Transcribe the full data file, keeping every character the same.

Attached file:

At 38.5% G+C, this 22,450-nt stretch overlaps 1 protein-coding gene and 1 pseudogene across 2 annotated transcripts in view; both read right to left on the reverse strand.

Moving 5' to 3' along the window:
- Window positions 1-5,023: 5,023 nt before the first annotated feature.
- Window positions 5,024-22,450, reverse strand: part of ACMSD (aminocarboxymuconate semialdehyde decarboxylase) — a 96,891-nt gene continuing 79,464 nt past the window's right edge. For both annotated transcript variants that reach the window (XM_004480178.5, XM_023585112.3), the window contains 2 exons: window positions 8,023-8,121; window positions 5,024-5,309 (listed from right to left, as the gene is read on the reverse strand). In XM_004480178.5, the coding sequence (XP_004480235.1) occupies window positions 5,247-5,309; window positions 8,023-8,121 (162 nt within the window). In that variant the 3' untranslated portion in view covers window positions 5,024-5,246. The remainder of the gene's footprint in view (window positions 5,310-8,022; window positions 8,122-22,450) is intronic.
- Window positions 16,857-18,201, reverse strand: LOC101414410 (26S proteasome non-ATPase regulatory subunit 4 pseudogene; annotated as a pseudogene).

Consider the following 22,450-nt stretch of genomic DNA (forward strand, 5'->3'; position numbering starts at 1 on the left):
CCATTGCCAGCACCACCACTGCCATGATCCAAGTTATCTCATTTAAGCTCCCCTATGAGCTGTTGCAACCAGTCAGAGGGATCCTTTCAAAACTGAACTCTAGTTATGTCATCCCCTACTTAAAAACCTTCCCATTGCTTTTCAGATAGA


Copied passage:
At 38.5% G+C, this 22,450-nt stretch overlaps 1 protein-coding gene and 1 pseudogene across 2 annotated transcripts in view; both read right to left on the reverse strand.

Moving 5' to 3' along the window:
- Window positions 1-5,023: 5,023 nt before the first annotated feature.
- Window positions 5,024-22,450, reverse strand: part of ACMSD (aminocarboxymuconate semialdehyde decarboxylase) — a 96,891-nt gene continuing 79,464 nt past the window's right edge. For both annotated transcript variants that reach the window (XM_004480178.5, XM_023585112.3), the window contains 2 exons: window positions 8,023-8,121; window positions 5,024-5,309 (listed from right to left, as the gene is read on the reverse strand). In XM_004480178.5, the coding sequence (XP_004480235.1) occupies window positions 5,247-5,309; window positions 8,023-8,121 (162 nt within the window). In that variant the 3' untranslated portion in view covers window positions 5,024-5,246. The remainder of the gene's footprint in view (window positions 5,310-8,022; window positions 8,122-22,450) is intronic.
- Window positions 16,857-18,201, reverse strand: LOC101414410 (26S proteasome non-ATPase regulatory subunit 4 pseudogene; annotated as a pseudogene).

Consider the following 22,450-nt stretch of genomic DNA (forward strand, 5'->3'; position numbering starts at 1 on the left):
CCATTGCCAGCACCACCACTGCCATGATCCAAGTTATCTCATTTAAGCTCCCCTATGAGCTGTTGCAACCAGTCAGAGGGATCCTTTCAAAACTGAACTCTAGTTATGTCATCCCCTACTTAAAAACCTTCCCATTGCTTTTCAGATAGA